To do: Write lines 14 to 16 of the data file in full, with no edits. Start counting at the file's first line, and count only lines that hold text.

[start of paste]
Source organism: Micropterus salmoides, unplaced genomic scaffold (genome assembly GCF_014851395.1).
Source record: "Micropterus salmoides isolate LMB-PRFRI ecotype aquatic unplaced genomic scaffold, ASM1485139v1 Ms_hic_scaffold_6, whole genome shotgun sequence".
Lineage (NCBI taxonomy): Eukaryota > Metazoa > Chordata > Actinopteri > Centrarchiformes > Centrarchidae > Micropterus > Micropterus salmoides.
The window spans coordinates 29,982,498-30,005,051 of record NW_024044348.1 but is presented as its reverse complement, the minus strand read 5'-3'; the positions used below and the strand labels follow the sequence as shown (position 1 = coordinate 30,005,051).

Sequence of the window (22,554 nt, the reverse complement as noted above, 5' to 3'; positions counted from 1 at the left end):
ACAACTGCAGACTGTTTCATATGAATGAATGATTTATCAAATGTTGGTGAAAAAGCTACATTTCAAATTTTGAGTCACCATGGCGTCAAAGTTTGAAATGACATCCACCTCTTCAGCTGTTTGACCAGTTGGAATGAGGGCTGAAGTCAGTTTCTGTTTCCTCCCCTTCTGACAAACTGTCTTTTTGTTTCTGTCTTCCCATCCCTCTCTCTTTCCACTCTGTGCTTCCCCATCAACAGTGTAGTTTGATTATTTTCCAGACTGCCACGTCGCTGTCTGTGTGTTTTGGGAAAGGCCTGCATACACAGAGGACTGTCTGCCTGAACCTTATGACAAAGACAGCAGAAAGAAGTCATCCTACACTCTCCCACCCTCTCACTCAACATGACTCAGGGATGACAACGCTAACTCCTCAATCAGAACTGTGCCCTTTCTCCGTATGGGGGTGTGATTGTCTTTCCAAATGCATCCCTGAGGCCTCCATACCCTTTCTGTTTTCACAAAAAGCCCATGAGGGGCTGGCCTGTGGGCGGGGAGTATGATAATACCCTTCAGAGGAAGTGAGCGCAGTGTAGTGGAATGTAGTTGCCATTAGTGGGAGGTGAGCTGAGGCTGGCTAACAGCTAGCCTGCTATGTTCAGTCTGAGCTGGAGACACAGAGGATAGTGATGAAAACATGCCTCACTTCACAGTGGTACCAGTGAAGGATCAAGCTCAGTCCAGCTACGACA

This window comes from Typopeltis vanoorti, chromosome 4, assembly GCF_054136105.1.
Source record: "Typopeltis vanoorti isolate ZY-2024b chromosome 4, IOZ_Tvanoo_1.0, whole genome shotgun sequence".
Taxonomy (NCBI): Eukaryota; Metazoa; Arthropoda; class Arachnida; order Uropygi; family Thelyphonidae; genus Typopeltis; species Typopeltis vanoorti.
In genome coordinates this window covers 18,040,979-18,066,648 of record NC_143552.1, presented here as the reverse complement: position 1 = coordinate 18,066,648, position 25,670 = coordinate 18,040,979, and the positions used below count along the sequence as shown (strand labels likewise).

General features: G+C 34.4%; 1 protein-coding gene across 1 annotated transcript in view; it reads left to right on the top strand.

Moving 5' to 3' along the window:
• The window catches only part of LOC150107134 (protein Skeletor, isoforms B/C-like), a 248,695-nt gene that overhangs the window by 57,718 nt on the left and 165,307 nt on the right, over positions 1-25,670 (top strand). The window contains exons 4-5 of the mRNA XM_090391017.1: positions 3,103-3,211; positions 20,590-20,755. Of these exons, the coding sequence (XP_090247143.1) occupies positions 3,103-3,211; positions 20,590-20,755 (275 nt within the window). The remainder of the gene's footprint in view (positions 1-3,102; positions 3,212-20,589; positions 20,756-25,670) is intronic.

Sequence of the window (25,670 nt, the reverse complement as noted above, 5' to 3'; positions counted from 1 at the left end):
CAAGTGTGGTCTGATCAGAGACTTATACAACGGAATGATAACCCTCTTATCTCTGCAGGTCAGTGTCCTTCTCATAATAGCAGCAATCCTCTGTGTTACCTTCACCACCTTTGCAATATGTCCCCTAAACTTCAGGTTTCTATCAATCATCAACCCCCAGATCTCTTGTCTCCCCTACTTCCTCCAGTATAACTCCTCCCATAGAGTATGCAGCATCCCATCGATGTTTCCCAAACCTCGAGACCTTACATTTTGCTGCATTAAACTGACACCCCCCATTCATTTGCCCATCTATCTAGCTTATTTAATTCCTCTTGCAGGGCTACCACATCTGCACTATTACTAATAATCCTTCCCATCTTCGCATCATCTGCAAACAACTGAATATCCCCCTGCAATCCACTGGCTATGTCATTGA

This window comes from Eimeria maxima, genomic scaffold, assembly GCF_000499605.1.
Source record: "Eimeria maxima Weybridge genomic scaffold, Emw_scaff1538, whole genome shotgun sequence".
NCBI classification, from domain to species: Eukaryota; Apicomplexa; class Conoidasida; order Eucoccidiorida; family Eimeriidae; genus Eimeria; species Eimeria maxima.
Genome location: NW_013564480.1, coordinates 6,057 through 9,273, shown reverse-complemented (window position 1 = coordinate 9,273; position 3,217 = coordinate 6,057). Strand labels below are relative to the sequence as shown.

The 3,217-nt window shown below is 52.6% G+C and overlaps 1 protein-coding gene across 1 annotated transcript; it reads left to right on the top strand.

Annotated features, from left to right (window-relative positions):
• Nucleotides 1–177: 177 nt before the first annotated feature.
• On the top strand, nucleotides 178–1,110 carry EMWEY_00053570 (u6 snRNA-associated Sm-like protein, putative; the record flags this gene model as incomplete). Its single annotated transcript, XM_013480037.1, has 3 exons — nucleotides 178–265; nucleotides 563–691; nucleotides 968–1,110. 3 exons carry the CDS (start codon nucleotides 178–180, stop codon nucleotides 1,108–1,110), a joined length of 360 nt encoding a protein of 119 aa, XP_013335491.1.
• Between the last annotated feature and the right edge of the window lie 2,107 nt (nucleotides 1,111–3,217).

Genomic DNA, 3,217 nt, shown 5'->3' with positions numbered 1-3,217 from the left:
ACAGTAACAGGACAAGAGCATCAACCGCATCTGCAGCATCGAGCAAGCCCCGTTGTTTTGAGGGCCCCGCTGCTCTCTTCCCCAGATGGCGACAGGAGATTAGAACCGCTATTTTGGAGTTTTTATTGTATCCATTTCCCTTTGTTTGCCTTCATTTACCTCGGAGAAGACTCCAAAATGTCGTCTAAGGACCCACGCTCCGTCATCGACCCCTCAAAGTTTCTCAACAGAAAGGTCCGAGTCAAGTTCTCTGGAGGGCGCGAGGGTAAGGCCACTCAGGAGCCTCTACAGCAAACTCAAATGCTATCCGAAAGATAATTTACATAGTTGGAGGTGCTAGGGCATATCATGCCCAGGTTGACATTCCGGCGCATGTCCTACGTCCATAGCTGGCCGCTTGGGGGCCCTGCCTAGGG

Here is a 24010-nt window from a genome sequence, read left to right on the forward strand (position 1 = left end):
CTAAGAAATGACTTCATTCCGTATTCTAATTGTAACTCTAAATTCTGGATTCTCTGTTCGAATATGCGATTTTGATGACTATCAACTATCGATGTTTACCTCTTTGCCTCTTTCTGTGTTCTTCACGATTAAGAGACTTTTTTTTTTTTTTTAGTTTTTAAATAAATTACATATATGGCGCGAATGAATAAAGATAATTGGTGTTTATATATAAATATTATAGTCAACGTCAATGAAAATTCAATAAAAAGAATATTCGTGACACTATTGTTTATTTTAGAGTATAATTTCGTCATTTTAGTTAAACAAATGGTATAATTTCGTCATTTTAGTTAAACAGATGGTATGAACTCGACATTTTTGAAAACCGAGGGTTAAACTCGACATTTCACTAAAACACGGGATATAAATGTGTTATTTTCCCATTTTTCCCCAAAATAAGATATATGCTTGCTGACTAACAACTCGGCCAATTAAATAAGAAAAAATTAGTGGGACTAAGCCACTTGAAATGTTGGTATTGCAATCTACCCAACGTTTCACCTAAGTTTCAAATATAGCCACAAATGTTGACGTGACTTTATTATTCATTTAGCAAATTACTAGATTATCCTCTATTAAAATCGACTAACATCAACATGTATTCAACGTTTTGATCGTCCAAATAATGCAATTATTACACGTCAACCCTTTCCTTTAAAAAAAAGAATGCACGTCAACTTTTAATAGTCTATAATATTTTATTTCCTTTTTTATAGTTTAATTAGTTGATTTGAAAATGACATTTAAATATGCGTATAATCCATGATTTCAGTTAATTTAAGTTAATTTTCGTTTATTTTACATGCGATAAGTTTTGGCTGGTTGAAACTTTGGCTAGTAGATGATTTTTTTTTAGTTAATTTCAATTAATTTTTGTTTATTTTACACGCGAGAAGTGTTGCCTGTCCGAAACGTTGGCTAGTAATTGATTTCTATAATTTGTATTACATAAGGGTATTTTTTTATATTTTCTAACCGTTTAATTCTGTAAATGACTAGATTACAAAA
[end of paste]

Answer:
Sequence of the window (25,670 nt, the reverse complement as noted above, 5' to 3'; positions counted from 1 at the left end):
CAAGTGTGGTCTGATCAGAGACTTATACAACGGAATGATAACCCTCTTATCTCTGCAGGTCAGTGTCCTTCTCATAATAGCAGCAATCCTCTGTGTTACCTTCACCACCTTTGCAATATGTCCCCTAAACTTCAGGTTTCTATCAATCATCAACCCCCAGATCTCTTGTCTCCCCTACTTCCTCCAGTATAACTCCTCCCATAGAGTATGCAGCATCCCATCGATGTTTCCCAAACCTCGAGACCTTACATTTTGCTGCATTAAACTGACACCCCCCATTCATTTGCCCATCTATCTAGCTTATTTAATTCCTCTTGCAGGGCTACCACATCTGCACTATTACTAATAATCCTTCCCATCTTCGCATCATCTGCAAACAACTGAATATCCCCCTGCAATCCACTGGCTATGTCATTGA

This window comes from Eimeria maxima, genomic scaffold, assembly GCF_000499605.1.